David Blankenhorn is founder and president of the Institute for American Values, a private, non-partisan organization devoted to research, publication and public education on issues of family well-being and civil society.
Norval Glenn of the University of Texas describes Blankenhorn’s 1995 book, Fatherless America, as “one of the most important and provocative books of this decade.” Mary Ann Glendon of the Harvard law School states: “No one writes about the crisis in American family life with more candor, intelligence and sympathetic understanding than David Blankenhorn.” The Idaho Statesman describes Fatherless America as “the bible of the fatherhoodmovement.”
Blankenhorn has co-edited two books of scholarly essays: Rebuilding the Nest: A New Commitment to the American Family (1990) and Seedbeds of Virtue: Sources of Competence, Character and Citizenship in American Society (1995).
In 1994, Blankenhorn helped to found the National Fatherhood Initiative. He serves as chairman of that organization’s board of directors. He also serves on the board of the National Parenting Association. In 1992, he was appointed by President Bush to serve on the National Commission on America’s Urban Families.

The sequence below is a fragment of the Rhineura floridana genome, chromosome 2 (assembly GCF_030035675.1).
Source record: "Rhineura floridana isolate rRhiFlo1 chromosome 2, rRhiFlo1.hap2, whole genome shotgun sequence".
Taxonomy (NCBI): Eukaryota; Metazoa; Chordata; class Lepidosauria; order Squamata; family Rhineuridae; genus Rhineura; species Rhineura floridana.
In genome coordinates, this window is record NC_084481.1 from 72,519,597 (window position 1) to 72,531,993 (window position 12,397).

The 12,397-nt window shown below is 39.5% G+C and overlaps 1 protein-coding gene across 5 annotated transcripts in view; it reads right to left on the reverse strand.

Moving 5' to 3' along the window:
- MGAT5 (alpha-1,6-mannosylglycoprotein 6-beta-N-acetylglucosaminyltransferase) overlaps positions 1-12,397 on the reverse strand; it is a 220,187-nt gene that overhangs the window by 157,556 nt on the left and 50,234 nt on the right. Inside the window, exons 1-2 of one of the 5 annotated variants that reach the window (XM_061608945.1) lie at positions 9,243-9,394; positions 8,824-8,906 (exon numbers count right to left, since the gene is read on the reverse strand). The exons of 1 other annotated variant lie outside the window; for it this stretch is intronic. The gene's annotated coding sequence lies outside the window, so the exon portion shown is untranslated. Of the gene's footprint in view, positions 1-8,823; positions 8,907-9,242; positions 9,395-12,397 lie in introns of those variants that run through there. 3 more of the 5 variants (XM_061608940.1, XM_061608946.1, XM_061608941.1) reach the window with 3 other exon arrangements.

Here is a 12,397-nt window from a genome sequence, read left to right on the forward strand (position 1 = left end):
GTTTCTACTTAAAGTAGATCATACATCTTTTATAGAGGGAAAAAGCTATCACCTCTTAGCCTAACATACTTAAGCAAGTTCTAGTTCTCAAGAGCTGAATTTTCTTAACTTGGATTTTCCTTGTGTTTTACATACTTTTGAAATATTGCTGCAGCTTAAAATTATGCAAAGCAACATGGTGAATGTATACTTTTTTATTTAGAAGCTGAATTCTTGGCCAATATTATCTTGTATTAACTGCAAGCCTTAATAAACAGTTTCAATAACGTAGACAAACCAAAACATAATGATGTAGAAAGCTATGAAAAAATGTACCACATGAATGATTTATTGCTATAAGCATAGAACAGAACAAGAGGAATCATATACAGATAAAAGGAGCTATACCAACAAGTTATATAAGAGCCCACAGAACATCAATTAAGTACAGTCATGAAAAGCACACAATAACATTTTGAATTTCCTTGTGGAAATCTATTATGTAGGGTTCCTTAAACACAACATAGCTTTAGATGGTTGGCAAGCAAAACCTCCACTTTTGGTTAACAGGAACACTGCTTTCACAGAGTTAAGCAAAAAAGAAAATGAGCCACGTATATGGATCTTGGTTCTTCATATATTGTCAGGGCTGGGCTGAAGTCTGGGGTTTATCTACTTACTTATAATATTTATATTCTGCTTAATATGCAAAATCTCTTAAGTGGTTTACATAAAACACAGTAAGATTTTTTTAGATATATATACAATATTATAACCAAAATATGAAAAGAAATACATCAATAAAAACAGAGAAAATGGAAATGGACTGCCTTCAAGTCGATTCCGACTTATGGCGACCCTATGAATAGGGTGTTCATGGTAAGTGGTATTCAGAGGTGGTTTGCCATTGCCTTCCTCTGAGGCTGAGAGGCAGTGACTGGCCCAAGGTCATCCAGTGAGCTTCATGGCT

A frequent lecturer, Blankenhorn’s ideas have been cited in Time and Newsweek and his articles have appeared in scores of publications, including the New York Times, the Washington Post, the Los Angeles Times, USA Today and The Public Interest. He has been profiled by the CBS Evening News and other news organizations. He has been featured on numerous national television programs, including Oprah, Eye to Eye, CBS This Morning, The Today Show, Charlie Rose, Equal Time, and C-SPAN’s Washington Perspectives.
Prior to founding the institute in 1987, Blankenhorn worked as a community organizer in Virginia and Massachusetts. He served two years as a VISTA volunteer.
Born in 1955 in Jackson, Mississippi, Blankenhorn attended public schools in Jackson and Salem, Virginia. As a high school student, he founded the Mississippi Community Service Corps and the Virginia Community Service Corps. In 1977, he graduated magna cum alude in social studies from Harvard, where he was president of Phillips Brooks House, the campus community service center, and the recipient of John Knox Fellowship. In 1978, he was awarded an M.A. with distinction in comparative social history from the University of Warwick in Coventry, England.
Blankenhorn lives in New York City with his wife, Raina, and their son, Raymond.